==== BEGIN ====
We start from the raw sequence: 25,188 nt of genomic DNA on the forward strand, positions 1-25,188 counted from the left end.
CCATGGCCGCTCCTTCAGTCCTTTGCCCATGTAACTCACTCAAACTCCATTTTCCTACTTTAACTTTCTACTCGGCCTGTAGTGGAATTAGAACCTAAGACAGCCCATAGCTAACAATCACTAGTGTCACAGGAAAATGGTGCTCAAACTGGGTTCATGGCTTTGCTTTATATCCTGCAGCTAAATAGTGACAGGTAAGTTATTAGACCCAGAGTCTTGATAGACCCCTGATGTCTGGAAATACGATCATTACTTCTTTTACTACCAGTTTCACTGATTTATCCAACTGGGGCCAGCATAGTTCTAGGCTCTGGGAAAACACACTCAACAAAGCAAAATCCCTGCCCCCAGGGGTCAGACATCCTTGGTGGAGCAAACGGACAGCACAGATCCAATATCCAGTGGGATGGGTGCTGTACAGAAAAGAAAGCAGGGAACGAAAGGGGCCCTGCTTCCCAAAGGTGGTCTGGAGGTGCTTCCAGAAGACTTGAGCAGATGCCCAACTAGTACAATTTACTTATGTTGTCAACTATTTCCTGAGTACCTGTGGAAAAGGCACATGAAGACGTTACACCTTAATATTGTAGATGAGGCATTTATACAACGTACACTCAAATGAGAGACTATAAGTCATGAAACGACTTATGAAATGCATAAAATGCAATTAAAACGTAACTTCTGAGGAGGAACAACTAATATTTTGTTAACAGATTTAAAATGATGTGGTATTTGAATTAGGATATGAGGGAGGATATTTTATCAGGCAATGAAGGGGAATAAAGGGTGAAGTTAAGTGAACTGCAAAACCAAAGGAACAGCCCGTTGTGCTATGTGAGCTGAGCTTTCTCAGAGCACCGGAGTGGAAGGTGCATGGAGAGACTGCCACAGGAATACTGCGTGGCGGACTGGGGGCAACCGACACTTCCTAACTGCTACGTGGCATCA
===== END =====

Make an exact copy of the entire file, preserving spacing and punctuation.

We start from the raw sequence: 25,188 nt of genomic DNA on the forward strand, positions 1-25,188 counted from the left end.
CCATGGCCGCTCCTTCAGTCCTTTGCCCATGTAACTCACTCAAACTCCATTTTCCTACTTTAACTTTCTACTCGGCCTGTAGTGGAATTAGAACCTAAGACAGCCCATAGCTAACAATCACTAGTGTCACAGGAAAATGGTGCTCAAACTGGGTTCATGGCTTTGCTTTATATCCTGCAGCTAAATAGTGACAGGTAAGTTATTAGACCCAGAGTCTTGATAGACCCCTGATGTCTGGAAATACGATCATTACTTCTTTTACTACCAGTTTCACTGATTTATCCAACTGGGGCCAGCATAGTTCTAGGCTCTGGGAAAACACACTCAACAAAGCAAAATCCCTGCCCCCAGGGGTCAGACATCCTTGGTGGAGCAAACGGACAGCACAGATCCAATATCCAGTGGGATGGGTGCTGTACAGAAAAGAAAGCAGGGAACGAAAGGGGCCCTGCTTCCCAAAGGTGGTCTGGAGGTGCTTCCAGAAGACTTGAGCAGATGCCCAACTAGTACAATTTACTTATGTTGTCAACTATTTCCTGAGTACCTGTGGAAAAGGCACATGAAGACGTTACACCTTAATATTGTAGATGAGGCATTTATACAACGTACACTCAAATGAGAGACTATAAGTCATGAAACGACTTATGAAATGCATAAAATGCAATTAAAACGTAACTTCTGAGGAGGAACAACTAATATTTTGTTAACAGATTTAAAATGATGTGGTATTTGAATTAGGATATGAGGGAGGATATTTTATCAGGCAATGAAGGGGAATAAAGGGTGAAGTTAAGTGAACTGCAAAACCAAAGGAACAGCCCGTTGTGCTATGTGAGCTGAGCTTTCTCAGAGCACCGGAGTGGAAGGTGCATGGAGAGACTGCCACAGGAATACTGCGTGGCGGACTGGGGGCAACCGACACTTCCTAACTGCTACGTGGCATCA